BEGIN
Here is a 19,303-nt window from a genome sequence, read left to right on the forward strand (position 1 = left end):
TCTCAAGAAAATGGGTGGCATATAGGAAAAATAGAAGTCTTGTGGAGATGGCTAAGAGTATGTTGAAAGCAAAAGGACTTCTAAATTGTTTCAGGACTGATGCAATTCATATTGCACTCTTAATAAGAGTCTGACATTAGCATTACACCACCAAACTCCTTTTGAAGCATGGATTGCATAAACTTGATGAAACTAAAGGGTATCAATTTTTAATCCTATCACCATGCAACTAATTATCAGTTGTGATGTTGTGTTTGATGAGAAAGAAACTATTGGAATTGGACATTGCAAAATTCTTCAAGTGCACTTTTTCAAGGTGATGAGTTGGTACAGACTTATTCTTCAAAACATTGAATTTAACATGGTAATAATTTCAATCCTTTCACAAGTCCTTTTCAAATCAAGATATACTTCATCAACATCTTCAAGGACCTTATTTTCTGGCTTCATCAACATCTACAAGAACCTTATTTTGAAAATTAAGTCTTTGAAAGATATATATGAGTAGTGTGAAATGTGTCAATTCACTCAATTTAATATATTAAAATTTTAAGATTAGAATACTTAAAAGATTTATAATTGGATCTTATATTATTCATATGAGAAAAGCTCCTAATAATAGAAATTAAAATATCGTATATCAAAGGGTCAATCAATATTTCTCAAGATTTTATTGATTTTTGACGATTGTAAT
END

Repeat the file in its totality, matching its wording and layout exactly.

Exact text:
Here is a 19,303-nt window from a genome sequence, read left to right on the forward strand (position 1 = left end):
TCTCAAGAAAATGGGTGGCATATAGGAAAAATAGAAGTCTTGTGGAGATGGCTAAGAGTATGTTGAAAGCAAAAGGACTTCTAAATTGTTTCAGGACTGATGCAATTCATATTGCACTCTTAATAAGAGTCTGACATTAGCATTACACCACCAAACTCCTTTTGAAGCATGGATTGCATAAACTTGATGAAACTAAAGGGTATCAATTTTTAATCCTATCACCATGCAACTAATTATCAGTTGTGATGTTGTGTTTGATGAGAAAGAAACTATTGGAATTGGACATTGCAAAATTCTTCAAGTGCACTTTTTCAAGGTGATGAGTTGGTACAGACTTATTCTTCAAAACATTGAATTTAACATGGTAATAATTTCAATCCTTTCACAAGTCCTTTTCAAATCAAGATATACTTCATCAACATCTTCAAGGACCTTATTTTCTGGCTTCATCAACATCTACAAGAACCTTATTTTGAAAATTAAGTCTTTGAAAGATATATATGAGTAGTGTGAAATGTGTCAATTCACTCAATTTAATATATTAAAATTTTAAGATTAGAATACTTAAAAGATTTATAATTGGATCTTATATTATTCATATGAGAAAAGCTCCTAATAATAGAAATTAAAATATCGTATATCAAAGGGTCAATCAATATTTCTCAAGATTTTATTGATTTTTGACGATTGTAAT